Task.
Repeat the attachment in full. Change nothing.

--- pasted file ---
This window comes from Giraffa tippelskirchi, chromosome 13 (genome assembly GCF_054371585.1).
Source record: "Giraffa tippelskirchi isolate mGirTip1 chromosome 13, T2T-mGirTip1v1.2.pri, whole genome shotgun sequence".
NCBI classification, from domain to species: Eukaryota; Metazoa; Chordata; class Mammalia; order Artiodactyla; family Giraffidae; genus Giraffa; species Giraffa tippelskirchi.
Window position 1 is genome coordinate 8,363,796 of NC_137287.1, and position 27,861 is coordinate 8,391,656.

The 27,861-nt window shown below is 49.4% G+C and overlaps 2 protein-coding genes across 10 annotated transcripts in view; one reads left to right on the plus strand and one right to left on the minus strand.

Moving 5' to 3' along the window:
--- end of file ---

This window comes from Giraffa tippelskirchi, chromosome 13 (genome assembly GCF_054371585.1).
Source record: "Giraffa tippelskirchi isolate mGirTip1 chromosome 13, T2T-mGirTip1v1.2.pri, whole genome shotgun sequence".
NCBI classification, from domain to species: Eukaryota; Metazoa; Chordata; class Mammalia; order Artiodactyla; family Giraffidae; genus Giraffa; species Giraffa tippelskirchi.
Window position 1 is genome coordinate 8,363,796 of NC_137287.1, and position 27,861 is coordinate 8,391,656.

The 27,861-nt window shown below is 49.4% G+C and overlaps 2 protein-coding genes across 10 annotated transcripts in view; one reads left to right on the plus strand and one right to left on the minus strand.

Moving 5' to 3' along the window: